Poetry Wednesday: Edwin Arlington Robinson

For those of you who are new around here, I do poetry stuff on Wednesdays.

I don’t write it, but I like it.   And sometimes I try to figure out why . . .


“Where’s the need of singing now?”
Smooth your brow,
Momus, and be reconciled,
For King Kronos is a child—Edwin Arlington Robinson
Child and father,
Or god rather,
And all gods are wild.

“Who reads Byron any more?”
Shut the door,
Momus, for I feel a draught;
Shut it quick, for some one laughed.
“What’s become of
Browning? Some of
Wordsworth lumbers like a raft?

“What are poets to find here?”
Have no fear:
When the stars are shining blue
There will yet be left a few
Themes availing—
And these failing,
Momus, there’ll be you.

—“Momus,”* Edwin Arlington Robinson, The Town Down the River : A Book of Poems (1910)

I love Edwin Arlington Robinson’s poems.

Going by subject matter and tone, I probably shouldn’t.  His general level of optimism is right up there down there with Thomas Hardy’s, and most of you know how I feel about him.

But there’s something compassionate in his poems, a wry spark of self-knowledge that might not be cheerful, but any stretch, but isn’t completely without hope.

When a critic mentioned that Mr. Robinson seemed to see life as a prison, he replied, “The world is not a prison house, but a kind of spiritual kindergarten, where millions of bewildered infants are trying to spell God with the wrong blocks.”

That describes many of his characters:

Miniver Cheevy
(Edwin Arlington Robinson)

Miniver Cheery, child of scorn,
Grew lean while he assailed the seasons;
He wept that he was ever born,
And he had reasons.

Miniver loved the days of old
When swords were bright and steeds were prancing;
The vision of a warrior bold
Would set him dancing.

Miniver sighed for what was not,
And dreamed, and rested from his labors;
He dreamed of Thebes and Camelot,
And Priam’s neighbors.

OriflammeMiniver mourned the ripe renown
That made so many a name so fragrant;
He mourned Romance, now on the town,
And Art, a vagrant.

Miniver loved the Medici,
Albeit he had never seen one;
He would have sinned incessantly
Could he have been one.

Miniver cursed the commonplace
And eyed a khaki suit with loathing;
He missed the mediæval grace
Of iron clothing.

Miniver scorned the gold he sought,
But sore annoyed was he without it;
Miniver thought, and thought, and thought,
And thought about it.

Miniver Cheevy, born too late,
Scratched his head and kept on thinking;
Miniver coughed, and called it fate,
And kept on drinking.

There’s no doubt that his character poems are my favorite, even though most of them aren’t overly cheerful and some are simply heartbreaking.

Reuben Bright
(Edwin Arlington Robinson)

Because he was a butcher and thereby
Did earn an honest living (and did right),
I would not have you think that Reuben Bright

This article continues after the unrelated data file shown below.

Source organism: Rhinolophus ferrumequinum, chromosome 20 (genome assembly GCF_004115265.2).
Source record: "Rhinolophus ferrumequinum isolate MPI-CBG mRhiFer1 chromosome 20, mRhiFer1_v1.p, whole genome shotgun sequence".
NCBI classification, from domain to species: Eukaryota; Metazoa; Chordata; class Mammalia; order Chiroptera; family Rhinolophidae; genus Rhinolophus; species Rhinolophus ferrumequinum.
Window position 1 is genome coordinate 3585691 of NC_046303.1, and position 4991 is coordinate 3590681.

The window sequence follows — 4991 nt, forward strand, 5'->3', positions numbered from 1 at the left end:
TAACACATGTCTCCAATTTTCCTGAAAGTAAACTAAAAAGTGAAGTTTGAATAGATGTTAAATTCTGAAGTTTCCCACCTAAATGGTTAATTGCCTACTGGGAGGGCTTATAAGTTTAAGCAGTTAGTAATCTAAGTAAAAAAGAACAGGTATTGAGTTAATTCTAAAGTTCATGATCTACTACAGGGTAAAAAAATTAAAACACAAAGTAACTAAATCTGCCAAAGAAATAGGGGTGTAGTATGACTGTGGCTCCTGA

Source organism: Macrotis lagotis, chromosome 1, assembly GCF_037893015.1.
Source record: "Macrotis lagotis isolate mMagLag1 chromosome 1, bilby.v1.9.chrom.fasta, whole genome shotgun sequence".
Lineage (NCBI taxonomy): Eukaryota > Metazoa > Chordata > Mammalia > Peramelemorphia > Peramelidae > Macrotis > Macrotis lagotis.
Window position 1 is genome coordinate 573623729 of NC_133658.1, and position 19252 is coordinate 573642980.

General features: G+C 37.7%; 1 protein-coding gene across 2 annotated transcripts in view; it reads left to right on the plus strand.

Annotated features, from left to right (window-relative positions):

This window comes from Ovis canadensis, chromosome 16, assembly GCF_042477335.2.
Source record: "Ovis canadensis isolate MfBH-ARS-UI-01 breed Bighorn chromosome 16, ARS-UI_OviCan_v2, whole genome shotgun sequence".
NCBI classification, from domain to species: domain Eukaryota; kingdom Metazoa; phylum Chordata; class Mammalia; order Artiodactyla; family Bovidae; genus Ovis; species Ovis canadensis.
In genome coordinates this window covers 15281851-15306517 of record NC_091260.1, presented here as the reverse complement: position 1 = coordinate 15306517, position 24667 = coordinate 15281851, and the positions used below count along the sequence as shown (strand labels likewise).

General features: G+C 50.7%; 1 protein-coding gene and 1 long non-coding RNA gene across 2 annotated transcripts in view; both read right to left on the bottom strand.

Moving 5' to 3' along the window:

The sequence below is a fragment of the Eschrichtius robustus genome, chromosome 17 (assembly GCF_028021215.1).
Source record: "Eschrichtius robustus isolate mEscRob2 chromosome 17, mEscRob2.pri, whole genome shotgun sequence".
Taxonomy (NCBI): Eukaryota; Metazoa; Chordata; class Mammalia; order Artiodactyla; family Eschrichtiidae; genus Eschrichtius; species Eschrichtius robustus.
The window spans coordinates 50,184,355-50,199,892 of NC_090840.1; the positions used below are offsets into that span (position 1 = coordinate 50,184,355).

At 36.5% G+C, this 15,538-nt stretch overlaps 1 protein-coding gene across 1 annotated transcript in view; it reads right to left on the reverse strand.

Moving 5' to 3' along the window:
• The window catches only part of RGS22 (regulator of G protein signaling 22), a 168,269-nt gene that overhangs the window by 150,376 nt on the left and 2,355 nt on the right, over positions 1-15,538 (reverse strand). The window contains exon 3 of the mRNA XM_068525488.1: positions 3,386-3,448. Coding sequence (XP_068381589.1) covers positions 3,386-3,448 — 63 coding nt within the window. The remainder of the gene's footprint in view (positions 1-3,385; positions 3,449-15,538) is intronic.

Was any more a brute than you or I;
For when they told him that his wife must die,
He stared at them, and shook with grief and fright,
And cried like a great baby half that night,
And made the women cry to see him cry.

And after she was dead, and he had paid
The singers and the sexton and the rest,
He packed a lot of things that she had made
Most mournfully away in an old chest
Of hers, and put some chopped-up cedar boughs
In with them, and tore down the slaughter-house.

In the moments after this poem, I’m glad there is such love in the world that evokes such terrible loss.  And I’m always glad to know Reuben Bright, and Richard Cory, and all the rest, because he’s made them real to me, and worth my sympathy and sadness.

It’s Mr. Robinson’s peculiar talent and skill to break my heart over and over again, and have me thank him for it.  Even if you disagree with him, or think him maudlin, or wish he’d end one, single poem on a high note, you have to admire his wordcraft and his rhythms and his voice.

And heaven knows, he worked for it—he traded marriage and family for poetry and collected enough rejections to fill a library before he finally had his first collection published—through a vanity press.

That stuns me.

Not that he worked so hard, exactly—great poets do—but the man is known from our side of history as the winner of three Pulitzers, and it can be difficult to remember that he started where we all do, and worked and endured and achieved and kept at it until he died.**

Maybe that’s what I’m sensing in his poetry—that spark I love so much?

Because even if Edwin Arlington Robinson doesn’t often appear to think that the human race will ever learn to stack our blocks, he never once said that we should stop trying.

Au Revoir
(Edwin Arlington Robinson)

What libellers of destiny
Are these who are afraid
That something yet without a name
Will seize him in the shade?

Book ExplosionThough fever-demons may compound
Their most malefic brew,
No fever can defeat the man
Who still has work to do;

Though mighty lions walk about,
Inimical to see,
No lion yet was ever fed
On things that are to be.

Wherefore, and of necessity,
Will he meet what may come;
And from a nation will be missed
As others are from home.


*This poem makes more sense when you know that Momus was the Greek god of writers and poets.  He was also, incidentally, the original god of criticism and mockery, which makes him a sort of one-stop literary shop—and since most writers and poets are their own worst critics, apt like whoa.

**In 1935, at the age of 65, of cancer.